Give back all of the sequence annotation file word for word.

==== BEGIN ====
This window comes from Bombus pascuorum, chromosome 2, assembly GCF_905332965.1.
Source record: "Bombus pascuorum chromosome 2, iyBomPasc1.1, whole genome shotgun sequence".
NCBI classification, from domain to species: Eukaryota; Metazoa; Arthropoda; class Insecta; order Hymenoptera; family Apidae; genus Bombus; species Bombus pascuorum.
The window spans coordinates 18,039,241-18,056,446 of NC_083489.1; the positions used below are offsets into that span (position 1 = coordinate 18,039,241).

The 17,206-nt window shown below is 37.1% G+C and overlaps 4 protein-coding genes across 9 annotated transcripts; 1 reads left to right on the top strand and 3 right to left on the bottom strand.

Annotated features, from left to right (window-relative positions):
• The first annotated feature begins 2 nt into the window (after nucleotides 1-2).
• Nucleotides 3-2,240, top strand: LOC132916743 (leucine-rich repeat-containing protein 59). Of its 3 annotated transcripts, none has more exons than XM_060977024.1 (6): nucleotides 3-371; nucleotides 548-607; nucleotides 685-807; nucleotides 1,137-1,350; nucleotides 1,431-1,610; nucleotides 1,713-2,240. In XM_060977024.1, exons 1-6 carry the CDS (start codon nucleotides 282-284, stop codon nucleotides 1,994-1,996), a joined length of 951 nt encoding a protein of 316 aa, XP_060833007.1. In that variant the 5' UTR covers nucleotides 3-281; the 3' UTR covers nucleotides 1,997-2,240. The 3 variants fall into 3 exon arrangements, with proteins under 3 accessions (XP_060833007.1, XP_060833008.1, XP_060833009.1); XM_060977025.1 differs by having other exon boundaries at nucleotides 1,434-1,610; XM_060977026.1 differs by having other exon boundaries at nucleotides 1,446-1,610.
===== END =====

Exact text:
This window comes from Bombus pascuorum, chromosome 2, assembly GCF_905332965.1.
Source record: "Bombus pascuorum chromosome 2, iyBomPasc1.1, whole genome shotgun sequence".
NCBI classification, from domain to species: Eukaryota; Metazoa; Arthropoda; class Insecta; order Hymenoptera; family Apidae; genus Bombus; species Bombus pascuorum.
The window spans coordinates 18,039,241-18,056,446 of NC_083489.1; the positions used below are offsets into that span (position 1 = coordinate 18,039,241).

The 17,206-nt window shown below is 37.1% G+C and overlaps 4 protein-coding genes across 9 annotated transcripts; 1 reads left to right on the top strand and 3 right to left on the bottom strand.

Annotated features, from left to right (window-relative positions):
• The first annotated feature begins 2 nt into the window (after nucleotides 1-2).
• Nucleotides 3-2,240, top strand: LOC132916743 (leucine-rich repeat-containing protein 59). Of its 3 annotated transcripts, none has more exons than XM_060977024.1 (6): nucleotides 3-371; nucleotides 548-607; nucleotides 685-807; nucleotides 1,137-1,350; nucleotides 1,431-1,610; nucleotides 1,713-2,240. In XM_060977024.1, exons 1-6 carry the CDS (start codon nucleotides 282-284, stop codon nucleotides 1,994-1,996), a joined length of 951 nt encoding a protein of 316 aa, XP_060833007.1. In that variant the 5' UTR covers nucleotides 3-281; the 3' UTR covers nucleotides 1,997-2,240. The 3 variants fall into 3 exon arrangements, with proteins under 3 accessions (XP_060833007.1, XP_060833008.1, XP_060833009.1); XM_060977025.1 differs by having other exon boundaries at nucleotides 1,434-1,610; XM_060977026.1 differs by having other exon boundaries at nucleotides 1,446-1,610.